COVID-19: Medical Charities Warn of a 'Generation of Lost Research'

Peter Russell

June 24, 2020

Health charities have warned that the fallout from COVID-19 has devastated their finances, and have made a passionate plea to the Government to step in to help support crumbling resources.

More than 150 charities face a drastic series of cuts to research projects unless central funds were made available to ease them through the pandemic, the Association of Medical Research Charities (AMRC) said.

Medical research charities accounted for £1.9 billion (51%) of non-commercial medical research money in the UK, the body said.

However, unless they received a bailout, they projected a £310 million shortfall over the next year.

In April, the Chancellor, Rishi Sunak, announced a £750 million support package for frontline charities. However, the AMRC replied to warn that the announcement could "falsely reassure the public and others that the charity sector as a whole is being financially supported". The letter called for "targeted and tailored emergency funding to be made available".

Government Should 'Reboot Charity Research'

In a briefing this week hosted by the Science Media Centre (SMC), charities warned of losing a "generation of leadership" for research into diseases.

The AMRC and its member charities have now proposed a Life-Sciences Partnership Fund in which the Government would provide a level of matched funding for future charity research over the next 3 years.

Aisling Burnand, chief executive of AMRC, said: "Medical research charities stepped up to support the country as the pandemic hit. Now it is time for Government to step up and help reboot charity funded research that saves and improves countless lives."

In April, Cancer Research UK cut £44 million funding across its research portfolio because of the pandemic. It said a re-evaluation of its financial position raised the prospect of an additional £150 million of funding cuts each year while the charity recovers.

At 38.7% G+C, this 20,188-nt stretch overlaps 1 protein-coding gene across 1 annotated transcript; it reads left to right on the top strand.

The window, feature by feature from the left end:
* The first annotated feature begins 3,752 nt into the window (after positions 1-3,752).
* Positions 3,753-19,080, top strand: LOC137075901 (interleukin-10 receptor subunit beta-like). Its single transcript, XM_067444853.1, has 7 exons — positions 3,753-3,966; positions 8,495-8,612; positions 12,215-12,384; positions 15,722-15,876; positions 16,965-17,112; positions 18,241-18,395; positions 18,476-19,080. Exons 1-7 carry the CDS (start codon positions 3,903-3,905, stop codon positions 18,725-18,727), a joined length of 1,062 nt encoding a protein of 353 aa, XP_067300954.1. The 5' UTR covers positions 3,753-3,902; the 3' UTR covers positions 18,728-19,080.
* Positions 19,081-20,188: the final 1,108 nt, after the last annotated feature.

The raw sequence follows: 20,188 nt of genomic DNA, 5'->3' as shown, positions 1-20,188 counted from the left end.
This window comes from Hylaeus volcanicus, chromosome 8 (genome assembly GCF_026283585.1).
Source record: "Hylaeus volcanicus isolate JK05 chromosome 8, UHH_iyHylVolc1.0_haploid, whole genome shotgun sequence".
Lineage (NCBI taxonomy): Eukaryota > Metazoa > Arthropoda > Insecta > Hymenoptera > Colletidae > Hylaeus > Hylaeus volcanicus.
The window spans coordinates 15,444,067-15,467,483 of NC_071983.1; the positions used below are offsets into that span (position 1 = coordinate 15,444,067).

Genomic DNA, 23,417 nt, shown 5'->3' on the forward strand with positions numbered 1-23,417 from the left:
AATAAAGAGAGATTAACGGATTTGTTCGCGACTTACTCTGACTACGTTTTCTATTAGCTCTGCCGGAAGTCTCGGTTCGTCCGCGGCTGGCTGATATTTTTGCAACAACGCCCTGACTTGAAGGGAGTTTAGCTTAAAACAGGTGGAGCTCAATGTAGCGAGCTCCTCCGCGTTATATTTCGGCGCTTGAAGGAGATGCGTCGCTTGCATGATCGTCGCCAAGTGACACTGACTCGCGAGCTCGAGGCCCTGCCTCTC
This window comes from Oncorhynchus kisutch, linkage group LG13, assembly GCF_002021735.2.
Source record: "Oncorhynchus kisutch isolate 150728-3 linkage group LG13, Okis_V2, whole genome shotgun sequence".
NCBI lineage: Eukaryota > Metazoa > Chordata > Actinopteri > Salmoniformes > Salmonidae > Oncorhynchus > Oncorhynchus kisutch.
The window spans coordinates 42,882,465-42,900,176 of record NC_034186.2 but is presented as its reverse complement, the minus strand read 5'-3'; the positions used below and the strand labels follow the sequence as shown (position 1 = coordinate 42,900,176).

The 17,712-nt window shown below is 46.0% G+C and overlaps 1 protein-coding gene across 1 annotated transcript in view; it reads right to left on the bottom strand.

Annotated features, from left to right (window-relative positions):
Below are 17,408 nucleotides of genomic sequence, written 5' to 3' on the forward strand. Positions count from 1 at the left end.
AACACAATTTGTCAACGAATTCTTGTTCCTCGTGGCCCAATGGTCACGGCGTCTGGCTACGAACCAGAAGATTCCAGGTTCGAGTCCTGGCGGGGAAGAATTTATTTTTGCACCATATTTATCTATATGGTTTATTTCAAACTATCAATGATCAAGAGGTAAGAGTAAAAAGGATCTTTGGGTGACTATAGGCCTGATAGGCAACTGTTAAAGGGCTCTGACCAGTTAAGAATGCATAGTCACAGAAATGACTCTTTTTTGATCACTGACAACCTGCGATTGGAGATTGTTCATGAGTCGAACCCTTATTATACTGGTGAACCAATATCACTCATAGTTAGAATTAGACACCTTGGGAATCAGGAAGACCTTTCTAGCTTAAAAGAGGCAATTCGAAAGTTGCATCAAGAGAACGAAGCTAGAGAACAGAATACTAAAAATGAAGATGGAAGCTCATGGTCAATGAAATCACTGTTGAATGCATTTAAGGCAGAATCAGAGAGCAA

"If we take this hit, it will have a decade's worth of impact, and it will slow down the progress for people with cancer, particularly in terms of survival, new therapies, and new treatments," Michelle Mitchell, the charity's chief executive explained in a briefing to the SMC.

She said it would "hamper the Government's ambition" for "science to be at the forefront of the economic recovery".

Dr Charmaine Griffiths, chief executive of the British Heart Foundation (BHF), warned that the "shockwaves from such a drop in funding for heart circulatory disease will be profound, and stall progress in making the discoveries that patients urgently need".

The BHF said that its annual research budget could halve from £100 million to around £50 million.

The Alzheimer's Society said, in common with other health charities, it was estimating it would take four-and-a-half years for its finances to recover following the pandemic. Hannah Churchill, its research communications officer, said: "Over 90% of our funded researchers told us they were concerned about the future of dementia research, with good reason. We are not alone in having to pause our research funding programme and reduce research investment."

Charities said that while individuals had mainly maintained their contributions through regular standing orders, the closure of their high street shops, and cancellation of fund-raising events, had depleted their income, and put future research projects in jeopardy.

Cancellation of the BHF's regular London to Brighton bike ride had created "the biggest crisis in its 60 year history".

'Working Closely With Charities': Government

The AMRC said discussions with the Government on a Partnership Fund were in their early stages, but Aisling Burnand said they were committed to "land this at the heart of Government".

She said they were seeking £310 million this year, with a "possibility of needing further funding… over at least a minimum of 3 years to allow the sector to recover".

A spokesperson for the Department of Health and Social Care  said: "The UK is home to globally-recognised medical research charities, which are an integral part of our world-leading life sciences sector.

"We are working closely with medical research charities to understand the impact of the pandemic on the sector and identify how we can work together, ensuring patients continue benefiting from charity-funded research."


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